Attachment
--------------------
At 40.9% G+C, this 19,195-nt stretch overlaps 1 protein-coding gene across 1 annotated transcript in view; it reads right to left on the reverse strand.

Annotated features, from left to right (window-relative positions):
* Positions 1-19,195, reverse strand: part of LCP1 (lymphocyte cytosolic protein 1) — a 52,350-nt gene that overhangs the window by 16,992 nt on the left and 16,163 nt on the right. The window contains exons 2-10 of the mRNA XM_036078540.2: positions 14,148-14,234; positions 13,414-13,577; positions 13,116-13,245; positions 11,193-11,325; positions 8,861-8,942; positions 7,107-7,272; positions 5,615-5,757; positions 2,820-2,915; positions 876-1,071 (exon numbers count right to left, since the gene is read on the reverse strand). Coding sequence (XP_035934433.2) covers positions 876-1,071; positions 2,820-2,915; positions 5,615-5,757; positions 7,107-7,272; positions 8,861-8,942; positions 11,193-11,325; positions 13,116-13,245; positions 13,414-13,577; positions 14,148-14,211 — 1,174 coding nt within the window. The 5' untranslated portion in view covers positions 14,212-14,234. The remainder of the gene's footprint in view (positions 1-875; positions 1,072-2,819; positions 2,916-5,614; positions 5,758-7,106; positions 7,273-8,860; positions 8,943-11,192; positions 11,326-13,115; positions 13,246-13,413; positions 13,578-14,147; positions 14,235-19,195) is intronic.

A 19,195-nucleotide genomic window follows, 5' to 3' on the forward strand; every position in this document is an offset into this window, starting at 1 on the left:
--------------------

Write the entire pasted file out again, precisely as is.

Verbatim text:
At 40.9% G+C, this 19,195-nt stretch overlaps 1 protein-coding gene across 1 annotated transcript in view; it reads right to left on the reverse strand.

Annotated features, from left to right (window-relative positions):
* Positions 1-19,195, reverse strand: part of LCP1 (lymphocyte cytosolic protein 1) — a 52,350-nt gene that overhangs the window by 16,992 nt on the left and 16,163 nt on the right. The window contains exons 2-10 of the mRNA XM_036078540.2: positions 14,148-14,234; positions 13,414-13,577; positions 13,116-13,245; positions 11,193-11,325; positions 8,861-8,942; positions 7,107-7,272; positions 5,615-5,757; positions 2,820-2,915; positions 876-1,071 (exon numbers count right to left, since the gene is read on the reverse strand). Coding sequence (XP_035934433.2) covers positions 876-1,071; positions 2,820-2,915; positions 5,615-5,757; positions 7,107-7,272; positions 8,861-8,942; positions 11,193-11,325; positions 13,116-13,245; positions 13,414-13,577; positions 14,148-14,211 — 1,174 coding nt within the window. The 5' untranslated portion in view covers positions 14,212-14,234. The remainder of the gene's footprint in view (positions 1-875; positions 1,072-2,819; positions 2,916-5,614; positions 5,758-7,106; positions 7,273-8,860; positions 8,943-11,192; positions 11,326-13,115; positions 13,246-13,413; positions 13,578-14,147; positions 14,235-19,195) is intronic.

A 19,195-nucleotide genomic window follows, 5' to 3' on the forward strand; every position in this document is an offset into this window, starting at 1 on the left: